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Rebranding a Consulting Service: A Case Study

By Brett Heineman

NewsDirect, May 2021


This is an article about how rebranding helped a business turn itself around and taught this actuary a thing or two about marketing.

Up until a couple months ago, I worked for a small boutique underwriting and actuarial firm that pioneered the risk management practices in our industry. Despite being first and being well known in the industry for three decades, by early 2018 the company was losing clients and challenged to win new business. After some investigation, several key problems facing the company’s growth were identified.

  1. The company had a reputation of only working with the largest clients in the industry.
  2. The company had a reputation of being too expensive.
  3. The market changed and the company was perceived as being out of touch:
    1. The market wanted more technology;
    2. the market wanted a low-touch, low-cost option; and
    3. the market wanted an unbundled service offering.

The company spent much of 2018 changing how it worked in order to meet the market where it was. By March 2019, everything was in place and the company felt ready to launch the new and improved customer experience to the world.

The company was small, and it was all hands on deck—although an actuary, I was asked to take an active role in sales efforts.

The Problem

Before the transformation, the company frequently used comprehensive sales presentations highlighting all of the company’s capabilities that would be used when meeting with clients. The company’s deck masterfully and precisely listed everything the company did in great detail—the value of the services and experience was obvious! The company was proud of the breadth of its offerings and convinced that clients would love the convenience of a single partner for a wide range of needs.  But they didn’t. Time and again the company got the same response at the end of its presentation: the prospective customer had no idea how the service offering compared to what they needed or what was available from competitors.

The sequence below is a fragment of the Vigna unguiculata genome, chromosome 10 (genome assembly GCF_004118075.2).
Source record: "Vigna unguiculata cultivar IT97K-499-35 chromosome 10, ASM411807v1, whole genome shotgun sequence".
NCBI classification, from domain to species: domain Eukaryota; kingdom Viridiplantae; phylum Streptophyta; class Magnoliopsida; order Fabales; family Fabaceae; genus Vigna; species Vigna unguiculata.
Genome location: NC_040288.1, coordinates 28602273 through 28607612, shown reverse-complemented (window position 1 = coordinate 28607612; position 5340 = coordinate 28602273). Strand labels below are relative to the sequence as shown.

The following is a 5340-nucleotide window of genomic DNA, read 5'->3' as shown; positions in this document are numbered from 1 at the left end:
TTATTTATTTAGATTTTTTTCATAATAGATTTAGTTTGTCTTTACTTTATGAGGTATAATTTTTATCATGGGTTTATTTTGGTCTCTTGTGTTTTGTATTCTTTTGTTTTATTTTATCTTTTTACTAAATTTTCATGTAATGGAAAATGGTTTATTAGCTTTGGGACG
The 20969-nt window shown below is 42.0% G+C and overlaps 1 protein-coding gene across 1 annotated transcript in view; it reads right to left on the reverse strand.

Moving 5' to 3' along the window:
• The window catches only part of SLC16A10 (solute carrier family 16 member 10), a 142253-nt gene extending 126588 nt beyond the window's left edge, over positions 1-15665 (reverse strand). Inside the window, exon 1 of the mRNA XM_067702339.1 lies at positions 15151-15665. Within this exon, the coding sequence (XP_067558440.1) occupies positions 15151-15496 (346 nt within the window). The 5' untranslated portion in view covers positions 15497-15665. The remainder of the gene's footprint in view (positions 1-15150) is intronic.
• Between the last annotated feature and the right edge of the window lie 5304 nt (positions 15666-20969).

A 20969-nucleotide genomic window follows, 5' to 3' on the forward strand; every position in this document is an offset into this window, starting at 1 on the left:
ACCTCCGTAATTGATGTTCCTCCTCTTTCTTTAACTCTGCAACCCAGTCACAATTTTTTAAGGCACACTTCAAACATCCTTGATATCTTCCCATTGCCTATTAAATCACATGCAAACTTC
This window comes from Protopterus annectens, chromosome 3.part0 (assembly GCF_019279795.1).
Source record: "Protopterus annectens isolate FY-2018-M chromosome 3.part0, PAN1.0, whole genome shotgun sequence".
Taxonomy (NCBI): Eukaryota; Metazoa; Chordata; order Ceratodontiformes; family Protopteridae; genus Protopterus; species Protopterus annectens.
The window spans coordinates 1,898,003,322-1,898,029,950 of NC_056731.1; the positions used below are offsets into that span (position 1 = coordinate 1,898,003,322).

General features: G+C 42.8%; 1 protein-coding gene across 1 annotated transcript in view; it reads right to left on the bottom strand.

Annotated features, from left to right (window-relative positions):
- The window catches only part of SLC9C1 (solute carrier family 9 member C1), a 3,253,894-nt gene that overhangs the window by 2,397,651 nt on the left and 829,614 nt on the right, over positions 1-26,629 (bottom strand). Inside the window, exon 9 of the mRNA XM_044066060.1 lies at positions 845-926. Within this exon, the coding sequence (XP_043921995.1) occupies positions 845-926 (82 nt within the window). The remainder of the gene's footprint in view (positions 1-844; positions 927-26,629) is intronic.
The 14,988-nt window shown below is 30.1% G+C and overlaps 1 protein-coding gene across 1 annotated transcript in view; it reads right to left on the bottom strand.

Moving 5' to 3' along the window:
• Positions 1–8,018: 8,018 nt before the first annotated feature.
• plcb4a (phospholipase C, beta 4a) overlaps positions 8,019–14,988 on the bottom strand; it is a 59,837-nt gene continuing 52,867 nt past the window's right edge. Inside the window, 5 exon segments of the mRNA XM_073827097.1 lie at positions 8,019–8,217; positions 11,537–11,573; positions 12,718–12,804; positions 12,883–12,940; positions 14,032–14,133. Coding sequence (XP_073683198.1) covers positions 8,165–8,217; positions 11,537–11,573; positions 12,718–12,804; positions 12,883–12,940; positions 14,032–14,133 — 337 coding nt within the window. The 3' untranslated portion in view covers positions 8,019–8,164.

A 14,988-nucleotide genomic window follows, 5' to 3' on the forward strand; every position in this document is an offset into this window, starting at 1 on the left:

Lesson One: Talk to Your Customer in a Way They can Understand

After one of those frustrating meetings, it occurred to me that the company simply wasn’t talking in the way the client understood. For example, the company liked to talk about “risk assessment” instead of “underwriting” because it’s more precise and underwriting became a four-letter word after the Affordable Care Act was passed. On top of that, the company felt its newer, more advanced approach to underwriting needed a better word than, well, underwriting. But guess what, the customer doesn’t care which term is more precise, they were looking for someone to help them with underwriting. So, the company had to change its message to something recognizable to the prospective client. This ultimately extended beyond wordsmithing the sales deck and into how the company talked about its value to customers in general. But changing the language alone wasn’t good enough, which brings me to the second lesson in sales.

Lesson Two: Tell a Compelling Story

Rethinking the terminology led the company to consider what else it was miscommunicating. The company swapped out more technical and precise language for the more common terminology. Next, I went through our presentation trying to look at it through the eyes of a customer. I discovered the presentation didn’t tell a story. It was just a list of stuff the company did that seemed thrown together into a slide deck.  So, the next epiphany I had was to tell a compelling story. How can the company’s services help a client to achieve success? The company reoriented the way in which it talked about its capabilities so that it was rooted in the ultimate purpose. But not every actuarial firm’s purpose is the same. If the company’s story didn’t touch on its customer’s specific goals, they’d have no chance convincing them to bring the company on their journey. And that’s lesson three.